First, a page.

Sponsored by: The Pope & Young Club
It has been 50 years since Glenn St. Charles’ vision of the Pope and Young Club came to fruition. Many hours of thought and time were spent in the formation of the Club, its recording system, and its goals. And when the time came to choose a name, Glenn and his able-bodied crew chose to use the namesakes of our forefathers: Saxton Pope and Arthur Young.
Like the Boone and Crockett Club, named after Daniel Boone and Davy Crockett, they sought to name the new organization after two influential bowhunters. They had to look no further than Saxton Pope and Art Young. Here were two individuals with whom the bowhunter could relate. But who were these two men, and how did they come to be such an inspiration to bowhunting in North America? To understand this, we need to look at the life of these two unique and adventurous bowmen.
Although Maurice Thompson ignited archers’ interests in bowhunting through his classic work The Witchery of Archery, it wasn’t until Saxton Pope published Hunting with the Bow & Arrow in 1923 that bowhunting started to gain widespread interest.
Saxton Temple Pope was born at Fort Stockton, Texas, September 4, 1875. His father, Benjamin Franklin Pope, was an army surgeon, a career that the younger Pope would follow later in life.
Saxton’s elementary education was acquired haphazardly, as his early years were spent moving from one camp to another as his father’s garrison constantly changed its duty station. His companions were a strange mix: Indians, half-breeds, cowboys, and others he met along the way. Because of his lifestyle, he developed an independent quality that would shape his entire life. He also loved to hunt, fish, swim, and shoot guns.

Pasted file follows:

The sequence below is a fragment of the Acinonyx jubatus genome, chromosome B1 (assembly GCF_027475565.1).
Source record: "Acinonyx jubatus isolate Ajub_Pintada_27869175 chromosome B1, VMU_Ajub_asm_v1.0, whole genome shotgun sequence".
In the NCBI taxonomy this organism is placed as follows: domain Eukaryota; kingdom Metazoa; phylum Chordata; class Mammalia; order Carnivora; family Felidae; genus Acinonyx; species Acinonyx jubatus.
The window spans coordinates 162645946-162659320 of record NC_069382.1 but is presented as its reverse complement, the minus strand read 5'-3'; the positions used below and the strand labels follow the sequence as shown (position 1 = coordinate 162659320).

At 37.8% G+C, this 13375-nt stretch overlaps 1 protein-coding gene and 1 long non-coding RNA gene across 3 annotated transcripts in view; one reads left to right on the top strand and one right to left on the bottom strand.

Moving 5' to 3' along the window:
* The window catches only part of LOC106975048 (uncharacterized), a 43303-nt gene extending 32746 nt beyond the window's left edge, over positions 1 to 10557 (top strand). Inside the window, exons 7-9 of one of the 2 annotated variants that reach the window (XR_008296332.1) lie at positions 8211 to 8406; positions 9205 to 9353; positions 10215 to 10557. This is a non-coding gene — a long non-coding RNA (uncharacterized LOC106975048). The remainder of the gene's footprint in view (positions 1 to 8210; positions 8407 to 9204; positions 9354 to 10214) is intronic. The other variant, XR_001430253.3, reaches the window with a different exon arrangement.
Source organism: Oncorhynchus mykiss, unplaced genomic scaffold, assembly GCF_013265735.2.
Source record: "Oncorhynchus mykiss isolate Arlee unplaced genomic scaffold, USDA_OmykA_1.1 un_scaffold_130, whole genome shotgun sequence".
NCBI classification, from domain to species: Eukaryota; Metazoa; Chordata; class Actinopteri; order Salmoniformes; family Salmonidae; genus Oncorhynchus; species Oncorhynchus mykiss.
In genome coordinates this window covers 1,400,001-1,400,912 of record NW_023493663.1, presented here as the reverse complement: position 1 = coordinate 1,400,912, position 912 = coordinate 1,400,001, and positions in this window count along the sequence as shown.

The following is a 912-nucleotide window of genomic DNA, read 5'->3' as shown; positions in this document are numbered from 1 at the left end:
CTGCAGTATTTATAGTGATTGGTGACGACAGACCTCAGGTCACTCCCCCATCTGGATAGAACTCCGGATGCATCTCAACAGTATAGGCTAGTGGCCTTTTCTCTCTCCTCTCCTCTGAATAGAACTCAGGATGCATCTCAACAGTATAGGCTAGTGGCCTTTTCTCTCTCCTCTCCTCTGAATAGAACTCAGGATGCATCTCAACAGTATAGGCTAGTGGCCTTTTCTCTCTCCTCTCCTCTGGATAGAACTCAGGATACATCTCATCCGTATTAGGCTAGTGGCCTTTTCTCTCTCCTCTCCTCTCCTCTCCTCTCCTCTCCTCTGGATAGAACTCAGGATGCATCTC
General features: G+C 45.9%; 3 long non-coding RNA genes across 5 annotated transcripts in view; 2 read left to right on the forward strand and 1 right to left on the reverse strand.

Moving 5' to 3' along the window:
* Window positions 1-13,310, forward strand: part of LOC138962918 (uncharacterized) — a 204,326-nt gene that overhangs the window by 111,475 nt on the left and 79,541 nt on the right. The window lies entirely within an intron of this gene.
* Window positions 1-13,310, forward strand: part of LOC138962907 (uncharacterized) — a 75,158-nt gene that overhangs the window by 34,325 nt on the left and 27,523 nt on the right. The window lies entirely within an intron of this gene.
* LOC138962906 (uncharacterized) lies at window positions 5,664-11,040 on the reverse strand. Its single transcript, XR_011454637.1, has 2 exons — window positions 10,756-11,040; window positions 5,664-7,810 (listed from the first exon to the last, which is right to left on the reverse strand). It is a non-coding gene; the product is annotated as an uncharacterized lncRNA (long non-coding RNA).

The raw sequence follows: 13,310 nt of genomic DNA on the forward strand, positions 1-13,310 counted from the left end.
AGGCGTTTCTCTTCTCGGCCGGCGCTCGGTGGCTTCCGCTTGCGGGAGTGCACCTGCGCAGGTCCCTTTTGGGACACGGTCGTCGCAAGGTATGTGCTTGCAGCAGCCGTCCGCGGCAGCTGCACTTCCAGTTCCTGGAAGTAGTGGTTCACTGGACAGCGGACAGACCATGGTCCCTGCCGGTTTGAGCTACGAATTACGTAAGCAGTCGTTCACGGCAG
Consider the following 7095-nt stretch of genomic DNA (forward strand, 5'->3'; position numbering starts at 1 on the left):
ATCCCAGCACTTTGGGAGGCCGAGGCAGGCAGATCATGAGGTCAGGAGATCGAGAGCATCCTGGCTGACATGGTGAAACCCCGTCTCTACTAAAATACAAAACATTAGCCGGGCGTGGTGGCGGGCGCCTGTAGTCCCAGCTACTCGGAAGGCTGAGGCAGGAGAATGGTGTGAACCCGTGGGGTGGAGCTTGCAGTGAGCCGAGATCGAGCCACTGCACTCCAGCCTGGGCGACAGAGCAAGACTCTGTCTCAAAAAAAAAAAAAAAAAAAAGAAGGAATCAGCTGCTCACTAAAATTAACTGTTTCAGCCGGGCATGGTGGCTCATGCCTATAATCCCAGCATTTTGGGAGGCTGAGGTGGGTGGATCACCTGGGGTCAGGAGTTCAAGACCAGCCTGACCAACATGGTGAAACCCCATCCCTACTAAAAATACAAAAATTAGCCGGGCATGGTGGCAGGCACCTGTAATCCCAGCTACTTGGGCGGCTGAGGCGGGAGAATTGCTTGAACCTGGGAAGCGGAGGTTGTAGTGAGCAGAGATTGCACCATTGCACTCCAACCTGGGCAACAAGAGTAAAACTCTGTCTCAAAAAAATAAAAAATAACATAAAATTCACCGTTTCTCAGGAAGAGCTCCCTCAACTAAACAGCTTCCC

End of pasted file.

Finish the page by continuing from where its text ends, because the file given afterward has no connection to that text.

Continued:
Even though he spent much of his youth constantly moving with his family, he eventually graduated in 1899 with honors, receiving a degree in medicine from the University of California. After his internship he moved to Watsonville, California south of San Francisco. There Dr. Pope established his practice and married another doctor, Emma Wightman. The Popes raised four children: Saxton Jr., Elizabeth, Virginia, and Willard Lee Pope.
Saxton spent about 12 years in Watsonville before he was offered a job as Instructor of Surgery at the Medical School of the University of California in 1912. Within a few years he was promoted to Assistant Professor, and then to Clinical Professor of Surgery. Even though Dr. Pope was active in the medical organization, and conducted intensive instruction for hospital units during the war, he still found time to publish over 32 scientific papers.
That same year he met Ishi, the last Yahi Indian, who was living next to the Medical School in the Museum. Ishi and Pope became close friends and Pope learned how to make and shoot Indian bows and arrows from Ishi, who called the doctor “Popey.” In return, Pope saw to Ishi’s needs, whether medical in nature or cultural. Many times Ishi had come to the Pope household for dinner and was always a man of good manners, never looking or speaking to Mrs. Pope, or any other woman, as that was considered rude in his culture.
Saxton Pope met William “Chief” Compton and Art Young in 1915. The three of them, along with Ishi, soon became good friends and spent their days making archery tackle, shooting at the range on the University grounds, and hunting both big and small game as far away as Humboldt County in northern California. In 1916, Ishi died from pulmonary tuberculosis, but the three remaining archers continued to pursue their love of bowhunting for many more years.
Describing his hunting with Ishi, Pope said, “Although Ishi took me on many deer hunts and we had several shots at deer, owing to the distance or the fall of the ground or obstructing trees, we registered nothing better than encouraging misses. He was undoubtedly hampered by the presence of a novice, and unduly hastened by the white man’s lack of time. His early death prevented our ultimate achievement in this matter, so it was only after he had gone to the Happy Hunting Grounds that I, profited by his teachings, killed my first deer with a bow.”